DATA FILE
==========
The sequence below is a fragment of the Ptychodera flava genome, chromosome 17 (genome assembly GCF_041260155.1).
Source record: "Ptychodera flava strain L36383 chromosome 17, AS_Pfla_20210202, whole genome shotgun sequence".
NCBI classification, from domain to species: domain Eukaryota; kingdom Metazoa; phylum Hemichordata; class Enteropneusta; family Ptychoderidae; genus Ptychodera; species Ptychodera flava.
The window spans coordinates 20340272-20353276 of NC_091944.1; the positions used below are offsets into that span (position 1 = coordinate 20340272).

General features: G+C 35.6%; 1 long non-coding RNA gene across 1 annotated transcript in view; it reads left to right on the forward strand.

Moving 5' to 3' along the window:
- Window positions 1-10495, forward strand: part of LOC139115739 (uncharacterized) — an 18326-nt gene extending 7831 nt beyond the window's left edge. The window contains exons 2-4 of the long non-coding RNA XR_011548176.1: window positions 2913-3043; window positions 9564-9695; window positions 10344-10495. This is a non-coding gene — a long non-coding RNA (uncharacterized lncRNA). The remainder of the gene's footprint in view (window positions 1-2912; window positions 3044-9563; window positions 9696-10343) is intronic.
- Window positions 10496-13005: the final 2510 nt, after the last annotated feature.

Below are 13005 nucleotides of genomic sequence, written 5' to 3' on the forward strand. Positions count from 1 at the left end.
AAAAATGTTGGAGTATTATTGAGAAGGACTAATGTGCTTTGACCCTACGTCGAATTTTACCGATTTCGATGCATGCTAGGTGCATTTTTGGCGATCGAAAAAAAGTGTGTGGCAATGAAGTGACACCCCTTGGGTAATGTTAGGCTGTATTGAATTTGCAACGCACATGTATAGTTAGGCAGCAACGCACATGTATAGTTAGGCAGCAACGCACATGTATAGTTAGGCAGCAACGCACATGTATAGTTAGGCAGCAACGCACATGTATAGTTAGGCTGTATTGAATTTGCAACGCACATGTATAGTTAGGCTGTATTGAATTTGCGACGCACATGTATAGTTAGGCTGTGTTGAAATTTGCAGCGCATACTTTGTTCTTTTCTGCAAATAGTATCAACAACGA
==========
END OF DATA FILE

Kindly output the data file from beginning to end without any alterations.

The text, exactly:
The sequence below is a fragment of the Ptychodera flava genome, chromosome 17 (genome assembly GCF_041260155.1).
Source record: "Ptychodera flava strain L36383 chromosome 17, AS_Pfla_20210202, whole genome shotgun sequence".
NCBI classification, from domain to species: domain Eukaryota; kingdom Metazoa; phylum Hemichordata; class Enteropneusta; family Ptychoderidae; genus Ptychodera; species Ptychodera flava.
The window spans coordinates 20340272-20353276 of NC_091944.1; the positions used below are offsets into that span (position 1 = coordinate 20340272).

General features: G+C 35.6%; 1 long non-coding RNA gene across 1 annotated transcript in view; it reads left to right on the forward strand.

Moving 5' to 3' along the window:
- Window positions 1-10495, forward strand: part of LOC139115739 (uncharacterized) — an 18326-nt gene extending 7831 nt beyond the window's left edge. The window contains exons 2-4 of the long non-coding RNA XR_011548176.1: window positions 2913-3043; window positions 9564-9695; window positions 10344-10495. This is a non-coding gene — a long non-coding RNA (uncharacterized lncRNA). The remainder of the gene's footprint in view (window positions 1-2912; window positions 3044-9563; window positions 9696-10343) is intronic.
- Window positions 10496-13005: the final 2510 nt, after the last annotated feature.

Below are 13005 nucleotides of genomic sequence, written 5' to 3' on the forward strand. Positions count from 1 at the left end.
AAAAATGTTGGAGTATTATTGAGAAGGACTAATGTGCTTTGACCCTACGTCGAATTTTACCGATTTCGATGCATGCTAGGTGCATTTTTGGCGATCGAAAAAAAGTGTGTGGCAATGAAGTGACACCCCTTGGGTAATGTTAGGCTGTATTGAATTTGCAACGCACATGTATAGTTAGGCAGCAACGCACATGTATAGTTAGGCAGCAACGCACATGTATAGTTAGGCAGCAACGCACATGTATAGTTAGGCAGCAACGCACATGTATAGTTAGGCTGTATTGAATTTGCAACGCACATGTATAGTTAGGCTGTATTGAATTTGCGACGCACATGTATAGTTAGGCTGTGTTGAAATTTGCAGCGCATACTTTGTTCTTTTCTGCAAATAGTATCAACAACGA